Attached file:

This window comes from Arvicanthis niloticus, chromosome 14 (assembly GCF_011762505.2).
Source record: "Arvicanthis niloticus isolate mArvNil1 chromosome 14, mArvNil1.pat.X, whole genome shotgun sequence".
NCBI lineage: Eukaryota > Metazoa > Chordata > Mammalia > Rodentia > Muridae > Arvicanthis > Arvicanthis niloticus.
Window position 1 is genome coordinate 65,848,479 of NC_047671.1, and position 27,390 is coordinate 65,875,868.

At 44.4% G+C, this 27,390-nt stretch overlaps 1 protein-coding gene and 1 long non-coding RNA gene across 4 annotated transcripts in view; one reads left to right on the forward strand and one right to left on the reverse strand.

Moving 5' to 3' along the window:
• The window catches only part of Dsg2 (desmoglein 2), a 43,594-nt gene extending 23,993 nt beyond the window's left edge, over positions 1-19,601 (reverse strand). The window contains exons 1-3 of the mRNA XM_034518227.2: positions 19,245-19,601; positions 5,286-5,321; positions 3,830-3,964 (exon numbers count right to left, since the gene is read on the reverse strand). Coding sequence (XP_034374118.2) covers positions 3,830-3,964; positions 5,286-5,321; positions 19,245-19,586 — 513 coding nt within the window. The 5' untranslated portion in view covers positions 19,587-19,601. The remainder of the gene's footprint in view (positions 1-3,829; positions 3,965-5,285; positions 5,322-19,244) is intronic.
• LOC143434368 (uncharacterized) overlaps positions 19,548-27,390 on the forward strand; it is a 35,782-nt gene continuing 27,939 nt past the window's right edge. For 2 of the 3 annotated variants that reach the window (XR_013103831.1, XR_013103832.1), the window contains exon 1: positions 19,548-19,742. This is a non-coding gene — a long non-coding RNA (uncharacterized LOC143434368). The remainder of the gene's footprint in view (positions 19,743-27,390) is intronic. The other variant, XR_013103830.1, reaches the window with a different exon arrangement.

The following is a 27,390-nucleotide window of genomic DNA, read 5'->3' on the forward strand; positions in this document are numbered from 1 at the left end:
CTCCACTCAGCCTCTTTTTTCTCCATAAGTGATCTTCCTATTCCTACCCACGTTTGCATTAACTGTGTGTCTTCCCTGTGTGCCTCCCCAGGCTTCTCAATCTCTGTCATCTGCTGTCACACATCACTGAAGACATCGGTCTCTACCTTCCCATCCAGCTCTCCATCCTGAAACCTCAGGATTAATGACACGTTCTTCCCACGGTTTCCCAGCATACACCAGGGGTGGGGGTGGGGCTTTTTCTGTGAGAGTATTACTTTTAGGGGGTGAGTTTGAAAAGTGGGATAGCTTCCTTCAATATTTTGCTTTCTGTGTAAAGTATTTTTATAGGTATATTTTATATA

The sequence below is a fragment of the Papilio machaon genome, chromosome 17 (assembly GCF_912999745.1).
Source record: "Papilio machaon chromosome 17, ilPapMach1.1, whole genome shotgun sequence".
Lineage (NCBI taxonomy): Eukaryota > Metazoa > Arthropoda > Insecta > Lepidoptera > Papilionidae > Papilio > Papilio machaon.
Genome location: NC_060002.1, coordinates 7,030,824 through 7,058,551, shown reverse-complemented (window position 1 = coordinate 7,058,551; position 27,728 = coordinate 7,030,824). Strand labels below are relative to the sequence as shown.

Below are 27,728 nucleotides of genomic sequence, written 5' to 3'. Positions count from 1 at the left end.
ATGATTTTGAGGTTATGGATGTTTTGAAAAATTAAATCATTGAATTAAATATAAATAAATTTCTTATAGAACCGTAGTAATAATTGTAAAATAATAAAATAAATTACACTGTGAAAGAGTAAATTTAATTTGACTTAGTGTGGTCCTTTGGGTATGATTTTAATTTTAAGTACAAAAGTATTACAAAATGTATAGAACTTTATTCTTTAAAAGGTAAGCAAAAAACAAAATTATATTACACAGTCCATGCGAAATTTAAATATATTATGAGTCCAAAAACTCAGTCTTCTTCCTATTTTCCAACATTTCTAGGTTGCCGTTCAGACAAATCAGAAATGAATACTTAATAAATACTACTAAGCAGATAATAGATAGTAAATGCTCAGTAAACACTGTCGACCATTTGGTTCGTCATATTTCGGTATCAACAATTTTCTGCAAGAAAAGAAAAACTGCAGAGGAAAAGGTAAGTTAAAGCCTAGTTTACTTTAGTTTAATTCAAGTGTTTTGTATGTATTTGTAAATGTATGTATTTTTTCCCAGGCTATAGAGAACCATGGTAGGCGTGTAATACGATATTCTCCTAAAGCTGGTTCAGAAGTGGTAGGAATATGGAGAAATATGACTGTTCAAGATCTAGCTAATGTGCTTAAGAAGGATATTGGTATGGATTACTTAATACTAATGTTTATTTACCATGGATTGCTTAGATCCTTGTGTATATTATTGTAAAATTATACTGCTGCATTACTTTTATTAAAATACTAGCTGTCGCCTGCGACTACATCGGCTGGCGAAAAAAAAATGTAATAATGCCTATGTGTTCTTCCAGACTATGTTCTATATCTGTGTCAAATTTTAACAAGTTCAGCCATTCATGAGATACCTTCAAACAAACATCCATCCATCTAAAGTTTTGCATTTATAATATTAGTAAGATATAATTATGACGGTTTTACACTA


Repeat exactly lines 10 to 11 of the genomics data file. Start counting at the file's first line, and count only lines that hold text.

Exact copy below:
CTCCACTCAGCCTCTTTTTTCTCCATAAGTGATCTTCCTATTCCTACCCACGTTTGCATTAACTGTGTGTCTTCCCTGTGTGCCTCCCCAGGCTTCTCAATCTCTGTCATCTGCTGTCACACATCACTGAAGACATCGGTCTCTACCTTCCCATCCAGCTCTCCATCCTGAAACCTCAGGATTAATGACACGTTCTTCCCACGGTTTCCCAGCATACACCAGGGGTGGGGGTGGGGCTTTTTCTGTGAGAGTATTACTTTTAGGGGGTGAGTTTGAAAAGTGGGATAGCTTCCTTCAATATTTTGCTTTCTGTGTAAAGTATTTTTATAGGTATATTTTATATA

The sequence below is a fragment of the Papilio machaon genome, chromosome 17 (assembly GCF_912999745.1).